Despite the tactical flexibility afforded by the more advanced Kh-27/Kh-25MP missile, there was still a need for a missile with the long range that the older generation Kh-28 possessed. The Raduga design bureau was asked again to develop a successor to the Kh-28 with the same range and performance but having more advanced features and more tactical flexibility. This missile became the Kh-58 (NATO code name AS-11 Kilter) which featured a solid rocket motor to dispense with the handling of corrosive fuels. It was a different design than what the Raduga OKB had been used to, most of its work on cruise missile type weapons, so the Kh-58 was its first design to have cruciform fins. Carried on a specialized pylon adapter that swings the missile downward and away from the launch aircraft before rocket ignition, the Kh-58 was introduced in 1982 just before the Kh-28 ended production. Designed from the outset to counter the radar systems of the Hawk and Patriot SAM missiles, the Kh-58 is a big missile weighing 1,400 lbs with a range of 75 miles. Its carrier aircraft include the MiG-25BM Wild Weasel variant of the Foxbat, the Su-22 Fitter, and the Su-24 Fencer. While the necessary equipment was internally carried on the MiG-25BM (mentioned in the previous blog post), both the Su-22 and the Su-24 needed an external guidance pod. On the Sukhoi Su-24 Fencer this is the Fantasmagoria pod that functions much like the HTS (HARM Targeting System) used on the Lockheed Martin F-16CJ variant of the Falcon. An improved version of the Kh-58 then followed that was designated Kh-58U and it possessed a remarkable range of 155 miles. The Kh-58's closest analog in the West is the Anglo French AS37 Martel missile, but with a much more impressive range than the Martel.
|Kh-31 test round on the intake pylon of an Su-27 Flanker|
When the United States introduced the AGM-88 HARM (High-speed Anti-Radiation Missile), it was clear that American ARMS were gaining in parity with Soviet designs. The HARM had a speed well in excess of Mach 2 and a range greater than 60 miles. The response from the other side of the Iron Curtain came from the Zvezda design bureau which developed the Kh-31 (NATO code name AS-17 Krypton). The Kh-31 is a scaled-down derivative of the much larger P-270 Moskit ship-launched anti-ship missile (NATO code name SS-N-22 Sunburn). The Moskit was unique at the time in using a ramjet to sustain the rocket engine for long ranges at high speeds. the Kh-31 uses a similar ramjet system that acts as a solid rocket engine at ignition, then switches over to a ramjet once it reaches its high cruise speed of Mach 3.6! In fact, the design team for both missiles was the same. Weighing the same as the Kh-58 missile, the Kh-31 was much faster, more advanced and highly accurate. The Kh-31 entered service in 1988 with an anti-shipping variant becoming operational a year later that targeted the advanced AEGIS radar systems of US Navy surface combatants. Unlike previous Russian ARM designs, the Kh-31 is much more flexible and can be carried by nearly all of the tactical aircraft in Russian service from the MiG-29 Fulcrum, the Sukhoi Su-24 Fencer, and the entire Su-27/Su-30 Flanker family. China has a license built version of the Kh-31 that can be carried by its Su-30 Flankers and its Xian JH-7 strike fighters. The first versions delivered were designated KR-1 and were optimized against Taiwanese radar frequencies, but more recently a version of the Kh-31 with more Chinese-specific avionics has entered service as the YJ-91.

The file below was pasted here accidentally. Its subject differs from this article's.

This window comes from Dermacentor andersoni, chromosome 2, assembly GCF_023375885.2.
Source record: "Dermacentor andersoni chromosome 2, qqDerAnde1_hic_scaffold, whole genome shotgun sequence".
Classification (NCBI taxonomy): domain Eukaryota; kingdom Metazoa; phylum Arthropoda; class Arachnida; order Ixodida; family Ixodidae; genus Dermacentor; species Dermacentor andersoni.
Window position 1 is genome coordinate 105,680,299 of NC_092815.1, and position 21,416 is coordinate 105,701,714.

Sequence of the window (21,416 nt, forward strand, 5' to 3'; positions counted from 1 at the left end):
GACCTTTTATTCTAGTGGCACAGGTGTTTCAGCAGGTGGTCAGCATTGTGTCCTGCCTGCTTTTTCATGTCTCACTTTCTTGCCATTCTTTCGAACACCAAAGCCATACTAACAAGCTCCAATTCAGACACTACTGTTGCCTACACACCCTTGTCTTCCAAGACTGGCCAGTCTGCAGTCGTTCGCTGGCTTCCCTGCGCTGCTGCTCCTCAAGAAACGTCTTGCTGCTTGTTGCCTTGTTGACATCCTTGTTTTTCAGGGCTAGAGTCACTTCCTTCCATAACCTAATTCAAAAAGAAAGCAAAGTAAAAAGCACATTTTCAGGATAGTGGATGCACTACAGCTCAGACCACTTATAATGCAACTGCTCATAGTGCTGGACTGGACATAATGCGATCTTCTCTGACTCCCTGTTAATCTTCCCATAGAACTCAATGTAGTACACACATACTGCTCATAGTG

Interestingly, when the US Navy canceled its AQM-127 SLAT (Supersonic Low Altitude Target) in 1991, the remaining funds from the program were used in 1996 to purchase a small number of Kh-31s from Russia for use as MA-31 target drones. The missiles were delivered to Boeing lacking the warheads and military avionics and Boeing (back then the work was being done by McDonnell Douglas before it merged with Boeing) added the necessary equipment to convert it into a supersonic target drone. While a follow-on buy was planned, the MA-31 was really on an interim solution as it didn't meet the requirements fully that were laid down for the SLAT program. In 2000 Orbital Sciences was given the definitive contract for the GQM-163 Coyote target missile.
Sources: Soviet/Russian Aircraft Weapons Since World War II by Yefim Gordon, Midland Publishing 2005.
Wild Weasel Fighter Attack: The Story of the Suppression of Enemy Air Defences by Thomas Withington. Pen and Sword Aviation, 2008